[20th Anniversary] A new form of globalism is on the rise

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[20th Anniversary] A new form of globalism is on the rise

Moon So-young
Culture desk chief 
 
Last year, I took a sabbatical to earn a Master’s in cultural studies from Goldsmiths, University of London. In late March, the cosmopolitan city was put into a lockdown due to a surge in cases of the new coronavirus. When I wasn’t writing essays for the program or taking long walks along the Thames, I searched for Covid-19-related news and found many articles about Korea’s successful response to the pandemic. It was a surprise to see so many news items about Korea in the Western media that were not about Kim Jong-un or K-pop.
 
However, there were few in-depth analyses about the sociocultural underpinnings of the Korean response, although I read analyses of Korea’s medical and disease control systems. When it came to cultural factors, Confucianism and Korea’s history of military regimes were briefly cited.
 
Korean-language media focused only on the foreign media’s praise of Korea’s approach and how it kept cases and deaths low, unlike in Western countries. There were few in-depth articles about the differences in not only systematic but also individual approaches to the epidemic, and how they can be explained socioculturally. As a Korean residing in London, I knew that these were the factors that must be understood to eventually overcome a borderless disaster that cannot be solved through neo-nationalism.
 
At that time, I felt the importance of the role played by the Korea JoongAng Daily, where I have been encouraged to write about Korean issues in a global context and view the country and the world from a balanced and original perspective.  
 
My career as a journalist started exactly 20 years ago with the launch of the Korea JoongAng Daily. Working first as a business reporter and then an art journalist and culture desk chief, I have seen changes in Korea’s politics, economics, society and culture changes and written about them with our newspaper’s motto, “Your window to Korea,” in mind. The progress of the past 20 years can’t be denied, but there have been many challenges accompanying those changes.  
 
And now, we are facing the biggest challenge in 20 years — not only the Covid-19 pandemic, but its acceleration of some other seismic changes such as digitalization of communication and the rise of a new form of globalism, with networking of communities and individuals around the world with many more hubs than before. The Korea JoongAng Daily, an English-language newspaper that mainly deals with Korean and Asian issues but not from a purely Korean perspective, can present a new vision and perspective needed at a time of major change.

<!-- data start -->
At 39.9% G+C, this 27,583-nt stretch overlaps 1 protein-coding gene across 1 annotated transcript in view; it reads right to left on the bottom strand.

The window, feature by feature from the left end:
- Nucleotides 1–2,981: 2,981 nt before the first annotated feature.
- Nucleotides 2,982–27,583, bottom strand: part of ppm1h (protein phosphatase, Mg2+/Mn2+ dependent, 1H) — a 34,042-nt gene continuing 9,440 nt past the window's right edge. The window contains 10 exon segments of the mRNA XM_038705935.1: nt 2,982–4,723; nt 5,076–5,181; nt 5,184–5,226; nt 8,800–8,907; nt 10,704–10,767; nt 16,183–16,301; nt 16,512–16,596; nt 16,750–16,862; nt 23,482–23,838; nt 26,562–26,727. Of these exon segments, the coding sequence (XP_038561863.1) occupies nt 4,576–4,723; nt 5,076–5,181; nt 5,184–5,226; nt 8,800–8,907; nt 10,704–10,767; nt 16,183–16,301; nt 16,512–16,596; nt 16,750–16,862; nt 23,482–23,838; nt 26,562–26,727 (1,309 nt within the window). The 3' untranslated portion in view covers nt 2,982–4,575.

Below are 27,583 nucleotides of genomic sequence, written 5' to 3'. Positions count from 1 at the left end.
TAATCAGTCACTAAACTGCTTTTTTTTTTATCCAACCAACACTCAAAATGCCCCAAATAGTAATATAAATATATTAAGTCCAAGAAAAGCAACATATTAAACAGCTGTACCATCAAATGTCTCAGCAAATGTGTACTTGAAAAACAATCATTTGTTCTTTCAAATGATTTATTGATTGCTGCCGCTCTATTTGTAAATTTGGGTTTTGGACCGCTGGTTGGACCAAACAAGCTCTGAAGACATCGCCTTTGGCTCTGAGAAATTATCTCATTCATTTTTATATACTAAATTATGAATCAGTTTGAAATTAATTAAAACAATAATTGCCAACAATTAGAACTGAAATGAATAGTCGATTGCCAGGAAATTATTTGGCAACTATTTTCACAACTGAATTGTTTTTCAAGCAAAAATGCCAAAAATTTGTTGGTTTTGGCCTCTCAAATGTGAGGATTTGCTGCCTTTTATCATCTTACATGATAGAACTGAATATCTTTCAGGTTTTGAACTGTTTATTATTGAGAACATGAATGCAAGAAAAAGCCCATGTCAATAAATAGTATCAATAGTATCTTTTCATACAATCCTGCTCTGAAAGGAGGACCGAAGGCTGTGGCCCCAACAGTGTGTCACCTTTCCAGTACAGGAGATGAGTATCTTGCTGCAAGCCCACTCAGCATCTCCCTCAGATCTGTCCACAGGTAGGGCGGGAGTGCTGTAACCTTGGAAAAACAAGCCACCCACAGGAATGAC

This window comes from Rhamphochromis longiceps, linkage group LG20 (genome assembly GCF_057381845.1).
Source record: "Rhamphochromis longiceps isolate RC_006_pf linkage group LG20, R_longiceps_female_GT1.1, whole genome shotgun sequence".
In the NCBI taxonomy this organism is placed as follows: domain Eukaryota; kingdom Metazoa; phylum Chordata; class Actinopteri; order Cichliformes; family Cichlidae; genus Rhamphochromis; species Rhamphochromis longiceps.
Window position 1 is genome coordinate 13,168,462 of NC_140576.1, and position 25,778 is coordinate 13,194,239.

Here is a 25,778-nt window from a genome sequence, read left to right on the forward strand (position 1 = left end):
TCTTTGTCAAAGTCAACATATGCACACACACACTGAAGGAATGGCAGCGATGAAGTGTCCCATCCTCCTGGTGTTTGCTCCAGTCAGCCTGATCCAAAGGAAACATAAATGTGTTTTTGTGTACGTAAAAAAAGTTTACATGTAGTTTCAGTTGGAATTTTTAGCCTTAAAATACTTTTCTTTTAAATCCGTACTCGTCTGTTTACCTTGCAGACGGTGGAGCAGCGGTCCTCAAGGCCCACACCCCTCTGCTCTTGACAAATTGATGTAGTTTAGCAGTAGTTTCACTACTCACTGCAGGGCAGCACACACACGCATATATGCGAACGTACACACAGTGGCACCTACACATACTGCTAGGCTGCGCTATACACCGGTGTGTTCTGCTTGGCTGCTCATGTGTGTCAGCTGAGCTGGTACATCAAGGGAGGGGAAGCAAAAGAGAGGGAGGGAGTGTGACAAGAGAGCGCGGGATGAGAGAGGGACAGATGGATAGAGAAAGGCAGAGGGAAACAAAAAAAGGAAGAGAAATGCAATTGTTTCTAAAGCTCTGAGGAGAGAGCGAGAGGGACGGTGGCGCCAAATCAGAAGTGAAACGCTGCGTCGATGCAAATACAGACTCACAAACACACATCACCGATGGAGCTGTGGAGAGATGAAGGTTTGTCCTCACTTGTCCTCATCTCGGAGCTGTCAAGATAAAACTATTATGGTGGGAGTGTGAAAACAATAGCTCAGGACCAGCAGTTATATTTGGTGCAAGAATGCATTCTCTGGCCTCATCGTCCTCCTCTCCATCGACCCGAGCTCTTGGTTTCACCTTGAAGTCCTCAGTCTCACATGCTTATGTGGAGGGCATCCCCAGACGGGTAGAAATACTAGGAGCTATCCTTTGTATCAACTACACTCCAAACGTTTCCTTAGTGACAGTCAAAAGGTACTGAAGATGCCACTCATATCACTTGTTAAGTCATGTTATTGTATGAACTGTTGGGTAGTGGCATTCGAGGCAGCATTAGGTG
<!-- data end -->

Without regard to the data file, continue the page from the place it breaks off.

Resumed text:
In this context, let’s look at a quintessential piece of contemporary Korea: K-pop superstars BTS. Not a few Koreans consider BTS “young patriots who enhanced Korea’s prestige in the world” or “a very profitable product that helps upgrade the brand values of the nation and its companies” — in other words, from nationalistic or business-oriented perspectives. On the flip side, many people around the world who have unconsciously internalized Americentrism in pop culture regard K-pop and BTS as eccentric, peripheral types of pop culture.  
 
In fact, the band is more than that, much more. When I was in London, I met Ash, an African-British fan of BTS. She had comprehensive knowledge of the history of Korean pop music. Ash said she appreciates that BTS uses Korean-language lyrics in their songs while delivering borderless messages like “Love Yourself,” boosting diversity in the world’s pop culture. The ranks of BTS around the world, who call themselves ARMY, are themselves a form of alternative globalism.
 
In January, I covered the opening of the art project “Connect, BTS” at the Serpentine Galleries, a prestigious venue for contemporary art in central London. It was the start of a series of transcontinental exhibitions, co-planned and supported by BTS, created by the influential curators like Hans Ulrich Obrist and world famous artists such as Antony Gormley and Tomás Saraceno, and open to the public for free. The idea was to “share BTS’s philosophy in the form of support for diversity and love and care for the periphery.” At the opening, I could feel the ground shifting, the collapse of old borders including those between so-called high culture and popular culture and the rise of a new kind of globalism.
 
In the post-pandemic era, as this new form of globalism rises, newspapers will need to deliver information and present a new vision from a more diverse, balanced and original perspective. That’s what the Korea JoongAng Daily can do — and will do. 
 
 
 
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